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Ethiopia confirms its citizens killed in Libya 'Islamic State' video

Authorities in Ethiopia have confirmed many of the Christians shown being shot and beheaded in a video purportedly made by the "Islamic State" group were its citizens. Militants claimed the victims were killed in Libya.

Ethiopia will observe three days of national mourning starting Tuesday, its government announced Monday, in reaction to the release of a video showing about 30 people being murdered in Libya.

"The Ethiopian government is deeply saddened by the barbarous act committed against our innocent nationals," a government statement read, adding that officials were working to identify the victims.

The 29-minute video released online Sunday showed about 12 men being beheaded on a beach, while a further approximately 16 people were shot in the head in a desert area. The victims were identified in the video as "followers of the cross from the enemy Ethiopian Church." It was claimed one group had been held by an "Islamic State" (IS) affiliated group in the east of the country, while the second group was with an IS ally in Libya's south.

Killings condemned

The "Islamic State" video was strongly condemned by several world leaders.

African Union chief Nkosazana Dlamini-Zuma called it a "barbaric and cowardly act," adding that the 54-member bloc would boost efforts "towards the restoration of effective state institutions and security in Libya."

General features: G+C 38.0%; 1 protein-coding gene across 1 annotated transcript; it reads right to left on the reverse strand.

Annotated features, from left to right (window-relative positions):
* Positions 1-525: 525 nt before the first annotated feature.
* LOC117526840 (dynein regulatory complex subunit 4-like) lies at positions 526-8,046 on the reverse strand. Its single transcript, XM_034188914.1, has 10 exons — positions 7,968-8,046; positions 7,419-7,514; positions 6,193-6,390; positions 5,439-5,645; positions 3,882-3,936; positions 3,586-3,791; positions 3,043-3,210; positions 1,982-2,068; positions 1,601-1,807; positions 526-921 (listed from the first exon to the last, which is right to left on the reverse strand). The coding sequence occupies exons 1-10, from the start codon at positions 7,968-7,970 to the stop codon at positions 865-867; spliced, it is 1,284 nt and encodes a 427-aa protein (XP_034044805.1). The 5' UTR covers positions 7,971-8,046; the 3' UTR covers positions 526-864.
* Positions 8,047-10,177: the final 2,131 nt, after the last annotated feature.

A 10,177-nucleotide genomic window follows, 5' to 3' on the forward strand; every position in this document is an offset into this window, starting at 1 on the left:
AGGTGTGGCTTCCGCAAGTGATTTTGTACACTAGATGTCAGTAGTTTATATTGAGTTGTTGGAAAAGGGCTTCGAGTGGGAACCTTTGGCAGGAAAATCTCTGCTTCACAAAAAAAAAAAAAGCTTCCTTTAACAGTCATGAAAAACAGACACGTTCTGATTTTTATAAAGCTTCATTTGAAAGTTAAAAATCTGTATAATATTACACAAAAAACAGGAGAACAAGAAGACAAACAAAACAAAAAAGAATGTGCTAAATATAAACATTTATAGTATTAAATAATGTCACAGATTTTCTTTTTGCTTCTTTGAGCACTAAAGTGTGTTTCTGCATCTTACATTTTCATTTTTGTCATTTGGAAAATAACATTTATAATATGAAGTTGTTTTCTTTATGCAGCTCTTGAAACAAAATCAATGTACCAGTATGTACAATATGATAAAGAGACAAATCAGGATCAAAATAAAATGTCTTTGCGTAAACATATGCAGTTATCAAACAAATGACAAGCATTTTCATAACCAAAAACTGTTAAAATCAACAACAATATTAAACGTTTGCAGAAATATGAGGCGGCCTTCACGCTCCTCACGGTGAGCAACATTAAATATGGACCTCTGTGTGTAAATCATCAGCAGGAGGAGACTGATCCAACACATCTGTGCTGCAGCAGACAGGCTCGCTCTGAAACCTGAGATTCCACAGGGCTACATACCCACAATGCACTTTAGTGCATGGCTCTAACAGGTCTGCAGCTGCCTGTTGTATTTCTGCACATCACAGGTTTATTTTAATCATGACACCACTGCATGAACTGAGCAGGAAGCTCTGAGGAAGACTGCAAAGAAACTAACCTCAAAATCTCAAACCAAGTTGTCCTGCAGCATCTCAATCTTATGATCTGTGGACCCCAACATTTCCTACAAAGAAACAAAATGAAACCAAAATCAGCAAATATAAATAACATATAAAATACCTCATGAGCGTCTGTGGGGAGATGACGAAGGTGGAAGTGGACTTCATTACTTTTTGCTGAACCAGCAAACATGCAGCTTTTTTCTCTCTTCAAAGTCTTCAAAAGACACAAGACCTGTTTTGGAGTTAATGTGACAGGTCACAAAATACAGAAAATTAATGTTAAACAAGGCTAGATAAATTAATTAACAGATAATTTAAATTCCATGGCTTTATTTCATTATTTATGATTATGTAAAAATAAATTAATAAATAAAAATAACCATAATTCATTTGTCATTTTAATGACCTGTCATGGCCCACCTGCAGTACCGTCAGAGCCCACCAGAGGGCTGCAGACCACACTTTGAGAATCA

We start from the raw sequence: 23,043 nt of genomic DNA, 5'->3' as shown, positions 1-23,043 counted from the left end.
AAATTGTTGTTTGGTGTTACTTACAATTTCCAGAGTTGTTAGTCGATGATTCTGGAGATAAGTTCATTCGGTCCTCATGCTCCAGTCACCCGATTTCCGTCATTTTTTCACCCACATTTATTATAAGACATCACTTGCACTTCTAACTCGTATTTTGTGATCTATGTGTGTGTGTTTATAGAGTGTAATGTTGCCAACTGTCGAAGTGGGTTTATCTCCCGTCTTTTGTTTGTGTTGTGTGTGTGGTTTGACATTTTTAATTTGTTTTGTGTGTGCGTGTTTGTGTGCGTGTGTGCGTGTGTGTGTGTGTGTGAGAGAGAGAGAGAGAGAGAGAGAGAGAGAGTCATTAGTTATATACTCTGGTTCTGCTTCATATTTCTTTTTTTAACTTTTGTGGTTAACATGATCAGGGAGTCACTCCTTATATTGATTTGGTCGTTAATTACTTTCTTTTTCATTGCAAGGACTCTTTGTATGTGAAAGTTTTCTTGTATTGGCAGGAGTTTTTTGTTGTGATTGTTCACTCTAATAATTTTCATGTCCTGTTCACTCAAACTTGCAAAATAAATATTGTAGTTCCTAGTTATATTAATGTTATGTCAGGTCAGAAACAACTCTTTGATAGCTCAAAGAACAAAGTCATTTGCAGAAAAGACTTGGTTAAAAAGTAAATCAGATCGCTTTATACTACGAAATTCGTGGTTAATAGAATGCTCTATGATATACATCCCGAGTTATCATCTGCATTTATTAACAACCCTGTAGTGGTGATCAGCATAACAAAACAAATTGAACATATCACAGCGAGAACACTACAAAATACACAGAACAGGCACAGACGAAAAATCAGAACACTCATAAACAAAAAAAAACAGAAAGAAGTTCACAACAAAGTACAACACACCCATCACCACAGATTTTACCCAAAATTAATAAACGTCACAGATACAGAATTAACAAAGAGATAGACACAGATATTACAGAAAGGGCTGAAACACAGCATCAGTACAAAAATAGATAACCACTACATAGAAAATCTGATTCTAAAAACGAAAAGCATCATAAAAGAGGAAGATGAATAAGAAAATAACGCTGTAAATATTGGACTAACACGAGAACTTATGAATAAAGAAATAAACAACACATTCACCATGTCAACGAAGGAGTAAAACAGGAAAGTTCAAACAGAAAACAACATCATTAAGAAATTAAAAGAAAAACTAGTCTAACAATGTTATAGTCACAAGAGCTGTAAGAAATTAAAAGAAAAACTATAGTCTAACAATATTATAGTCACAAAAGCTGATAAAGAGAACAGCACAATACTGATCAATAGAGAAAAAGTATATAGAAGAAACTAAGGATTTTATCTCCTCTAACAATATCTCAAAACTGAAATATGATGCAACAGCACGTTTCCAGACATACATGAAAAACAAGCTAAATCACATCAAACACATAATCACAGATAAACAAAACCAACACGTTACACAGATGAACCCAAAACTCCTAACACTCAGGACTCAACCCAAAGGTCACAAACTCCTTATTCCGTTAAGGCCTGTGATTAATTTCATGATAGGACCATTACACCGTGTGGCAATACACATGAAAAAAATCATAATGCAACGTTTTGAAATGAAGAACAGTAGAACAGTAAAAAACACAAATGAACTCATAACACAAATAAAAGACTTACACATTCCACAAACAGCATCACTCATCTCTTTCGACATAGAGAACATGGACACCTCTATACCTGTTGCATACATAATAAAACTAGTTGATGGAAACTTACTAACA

Those sentiments were echoed by French President Francois Hollande, who said in a statement that he was outraged at the "abominable" murders.

"A national peace deal remains both necessary and urgent to restore order and security in Libya," Hollande said.

The European Union and the United States have also condemned the killings.

"This not a clash of civilizations, this not a fight between Islam and the West," an EU spokesman said in a statement, adding "This is a criminal misuse of a noble religion to perpetrate terrorist attacks in a struggle for power."

Security lacking

The security situation in Libya since its 2011 revolt against longtime ruler Moammar Gadhafi has grown increasingly precarious, as rival governments and armed groups battle for control. Several armed jihadist organizations in Libya have pledged allegiance to the "Islamic State" group, which controls large parts of Syria and Iraq. The power vacuum has also turned the country into a hub for people-smugglers sending migrants to Europe in unsafe boats across the Mediterranean.

During Ethiopia's three days of mourning, flags will be flown at half-mast to mourn what the country described as "atrocities committed against our nationals in Libya and South Africa." Ethiopians have also been affected by anti-immigrant violence in South Africa.

se/rc (Reuters, AFP, AP, dpa)

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